gobhirjuṣṭamayujo niṣiktantavendra viṣṇoranusañcarema I
nākasya pṛṣṭhamabhisaṁvasāno vaiṣṇvīlloka ihamādayantāṁ II 7 II
An intermediate level of mantra is the Durga Gayatri that is also part of the Durga Suktam. This mantra is in the traditional formula of the Gayatri meter, an ancient Vedic meter of twenty four syllables organized in three row of eight.
kanyakumāri dhīmahi I
tanno durgiḥ pracodayāt II
If you would like a reference for these three mantras, use the video below as a reference. The easiest of these mantras is the Durga Japa Mantra. Vedic mantras and Tantric practices are quite involved. If this interests you, , however, come and study this type of methodology with us in our Yogic Mystery School. learn more
Why not undertake a sadhana at this time? Sadhana is a "goal-oriented spiritual practice." It requires both love and discipline.
Hindus throughout the world are engaged in this practice through rituals and a mindset. So why not use this time to be part of the field and be carried by the massive devotion taking place worldwide? Catch the wave. Ride the tiger.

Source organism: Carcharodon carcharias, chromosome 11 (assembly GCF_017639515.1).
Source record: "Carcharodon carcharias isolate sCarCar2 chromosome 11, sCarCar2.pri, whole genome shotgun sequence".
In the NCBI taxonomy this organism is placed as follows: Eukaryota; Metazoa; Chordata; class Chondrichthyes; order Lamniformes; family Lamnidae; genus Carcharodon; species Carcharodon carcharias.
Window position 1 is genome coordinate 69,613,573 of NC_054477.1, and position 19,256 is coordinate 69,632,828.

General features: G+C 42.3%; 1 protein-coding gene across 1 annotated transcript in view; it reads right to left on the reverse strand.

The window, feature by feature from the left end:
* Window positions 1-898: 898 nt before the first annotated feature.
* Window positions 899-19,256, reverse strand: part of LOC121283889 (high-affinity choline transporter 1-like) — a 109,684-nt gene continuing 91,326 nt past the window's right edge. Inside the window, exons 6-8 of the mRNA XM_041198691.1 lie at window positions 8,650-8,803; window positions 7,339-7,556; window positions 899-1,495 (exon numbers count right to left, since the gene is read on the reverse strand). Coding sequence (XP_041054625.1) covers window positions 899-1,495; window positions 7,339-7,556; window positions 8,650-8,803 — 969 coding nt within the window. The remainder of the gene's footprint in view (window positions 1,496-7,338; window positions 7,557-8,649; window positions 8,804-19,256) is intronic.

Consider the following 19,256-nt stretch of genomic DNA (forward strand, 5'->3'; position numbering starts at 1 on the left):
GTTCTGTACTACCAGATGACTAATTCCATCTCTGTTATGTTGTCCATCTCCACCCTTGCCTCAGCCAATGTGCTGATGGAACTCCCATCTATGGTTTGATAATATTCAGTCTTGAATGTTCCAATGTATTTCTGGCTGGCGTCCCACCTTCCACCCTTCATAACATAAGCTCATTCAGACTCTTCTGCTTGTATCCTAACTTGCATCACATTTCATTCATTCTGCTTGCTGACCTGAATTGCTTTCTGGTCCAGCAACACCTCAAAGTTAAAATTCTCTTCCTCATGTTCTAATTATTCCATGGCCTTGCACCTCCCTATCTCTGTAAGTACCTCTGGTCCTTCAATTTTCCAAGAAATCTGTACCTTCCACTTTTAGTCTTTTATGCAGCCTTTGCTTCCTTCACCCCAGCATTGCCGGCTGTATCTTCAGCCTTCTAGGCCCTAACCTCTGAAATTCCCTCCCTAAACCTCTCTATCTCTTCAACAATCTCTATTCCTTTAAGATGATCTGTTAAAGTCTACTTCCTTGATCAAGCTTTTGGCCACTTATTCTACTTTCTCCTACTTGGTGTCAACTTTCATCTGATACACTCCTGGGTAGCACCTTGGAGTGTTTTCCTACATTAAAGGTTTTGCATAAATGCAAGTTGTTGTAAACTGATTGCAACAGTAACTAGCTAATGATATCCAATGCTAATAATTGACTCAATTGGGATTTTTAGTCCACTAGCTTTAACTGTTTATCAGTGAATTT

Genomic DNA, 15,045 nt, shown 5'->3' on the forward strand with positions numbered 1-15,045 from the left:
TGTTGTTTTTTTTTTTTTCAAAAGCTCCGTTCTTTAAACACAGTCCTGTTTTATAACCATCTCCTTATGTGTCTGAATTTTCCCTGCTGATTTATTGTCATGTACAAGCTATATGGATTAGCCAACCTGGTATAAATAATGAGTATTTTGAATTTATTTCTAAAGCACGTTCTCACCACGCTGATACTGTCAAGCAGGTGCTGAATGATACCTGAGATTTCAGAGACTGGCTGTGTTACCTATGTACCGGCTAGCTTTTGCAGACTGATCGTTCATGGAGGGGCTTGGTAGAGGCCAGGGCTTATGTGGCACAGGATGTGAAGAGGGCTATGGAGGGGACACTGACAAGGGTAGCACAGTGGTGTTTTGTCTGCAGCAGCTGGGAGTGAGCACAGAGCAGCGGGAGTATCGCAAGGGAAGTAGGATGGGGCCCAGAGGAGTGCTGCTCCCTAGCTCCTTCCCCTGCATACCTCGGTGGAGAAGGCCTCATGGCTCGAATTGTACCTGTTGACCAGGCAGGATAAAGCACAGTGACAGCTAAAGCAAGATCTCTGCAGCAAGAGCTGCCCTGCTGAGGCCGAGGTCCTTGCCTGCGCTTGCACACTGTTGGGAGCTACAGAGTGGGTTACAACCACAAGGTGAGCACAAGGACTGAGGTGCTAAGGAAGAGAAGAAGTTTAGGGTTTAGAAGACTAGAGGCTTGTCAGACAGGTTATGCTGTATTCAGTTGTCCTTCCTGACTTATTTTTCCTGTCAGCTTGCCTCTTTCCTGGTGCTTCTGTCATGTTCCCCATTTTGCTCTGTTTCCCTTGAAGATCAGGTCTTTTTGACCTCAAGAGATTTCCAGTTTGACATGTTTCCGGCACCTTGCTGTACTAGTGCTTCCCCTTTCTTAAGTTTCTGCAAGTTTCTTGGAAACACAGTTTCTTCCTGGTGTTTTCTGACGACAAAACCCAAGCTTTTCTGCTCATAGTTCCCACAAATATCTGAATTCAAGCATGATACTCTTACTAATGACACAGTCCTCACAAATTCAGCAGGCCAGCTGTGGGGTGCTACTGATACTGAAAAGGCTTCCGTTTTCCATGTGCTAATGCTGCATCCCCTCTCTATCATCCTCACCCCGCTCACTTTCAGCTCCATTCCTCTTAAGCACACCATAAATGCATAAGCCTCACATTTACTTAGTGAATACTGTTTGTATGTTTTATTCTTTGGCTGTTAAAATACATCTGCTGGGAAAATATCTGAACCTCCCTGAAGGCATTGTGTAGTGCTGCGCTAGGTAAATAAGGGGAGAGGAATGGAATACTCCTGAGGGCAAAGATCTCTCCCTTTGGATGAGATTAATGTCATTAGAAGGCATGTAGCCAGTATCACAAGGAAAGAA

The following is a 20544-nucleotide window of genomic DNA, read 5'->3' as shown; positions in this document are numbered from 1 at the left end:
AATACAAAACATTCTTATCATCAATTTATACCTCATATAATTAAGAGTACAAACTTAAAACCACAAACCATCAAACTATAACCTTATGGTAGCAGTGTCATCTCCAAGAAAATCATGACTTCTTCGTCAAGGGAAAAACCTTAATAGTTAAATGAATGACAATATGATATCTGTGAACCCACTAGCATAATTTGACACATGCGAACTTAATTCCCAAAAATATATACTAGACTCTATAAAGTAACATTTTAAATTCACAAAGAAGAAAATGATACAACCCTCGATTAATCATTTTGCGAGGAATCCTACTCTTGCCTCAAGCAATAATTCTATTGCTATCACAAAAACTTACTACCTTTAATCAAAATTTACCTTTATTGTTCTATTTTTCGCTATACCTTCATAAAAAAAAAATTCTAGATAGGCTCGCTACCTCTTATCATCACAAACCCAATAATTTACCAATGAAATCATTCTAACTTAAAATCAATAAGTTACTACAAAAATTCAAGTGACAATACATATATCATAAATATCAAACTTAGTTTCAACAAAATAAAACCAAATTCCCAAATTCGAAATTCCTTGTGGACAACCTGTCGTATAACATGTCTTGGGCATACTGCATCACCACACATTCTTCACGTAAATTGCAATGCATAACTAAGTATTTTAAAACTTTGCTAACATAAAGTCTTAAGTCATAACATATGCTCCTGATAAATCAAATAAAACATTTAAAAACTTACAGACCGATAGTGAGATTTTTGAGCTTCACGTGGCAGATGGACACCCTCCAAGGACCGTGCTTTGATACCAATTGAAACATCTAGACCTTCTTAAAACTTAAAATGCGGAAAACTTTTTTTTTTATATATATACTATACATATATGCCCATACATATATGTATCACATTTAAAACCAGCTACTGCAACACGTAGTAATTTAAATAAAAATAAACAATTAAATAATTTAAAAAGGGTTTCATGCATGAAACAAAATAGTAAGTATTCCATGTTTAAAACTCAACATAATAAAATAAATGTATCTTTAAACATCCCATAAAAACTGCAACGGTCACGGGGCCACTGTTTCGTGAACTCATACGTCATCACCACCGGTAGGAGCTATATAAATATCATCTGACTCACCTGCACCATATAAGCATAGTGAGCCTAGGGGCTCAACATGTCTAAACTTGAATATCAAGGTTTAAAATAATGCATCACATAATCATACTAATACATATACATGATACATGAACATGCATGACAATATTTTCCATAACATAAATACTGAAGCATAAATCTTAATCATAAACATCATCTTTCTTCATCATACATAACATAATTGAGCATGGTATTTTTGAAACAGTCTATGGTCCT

During Navaratri, you might want to become aware of nine aspects of the Shakti venerated on each of the nine days.
ŚAILAPUTRĪ: This is invoking daughter as a daughter of the mountains. Riding Shiva's bull, a symbol of undying dedication, she holds Shiva's trident in her hand, a symbol of transformative power. The other hand has a lotus, symbolizing spiritual awareness's flowering out of spiritual delusion ambiguity. So we can invoke her for strength and power.
BRAHMACĀRINĪ: This is an austere Shakti holding the Rudrakṣa Māla (mantra beads to invoke Lord Shiva) in one hand, while the other carries the traditional pot (kamandalu) for pujas and worship. She walks unadorned and barefoot. Invoke her for purification.
CANDRAGHANṬHA: This is the formidable form of Durga that we often encounter in imagery like shown in the graphic for this blog. She has ten arms sporting various weapons, and rides a tiger. She is out to destroy ignorance in all its forms. Invoke her for protection.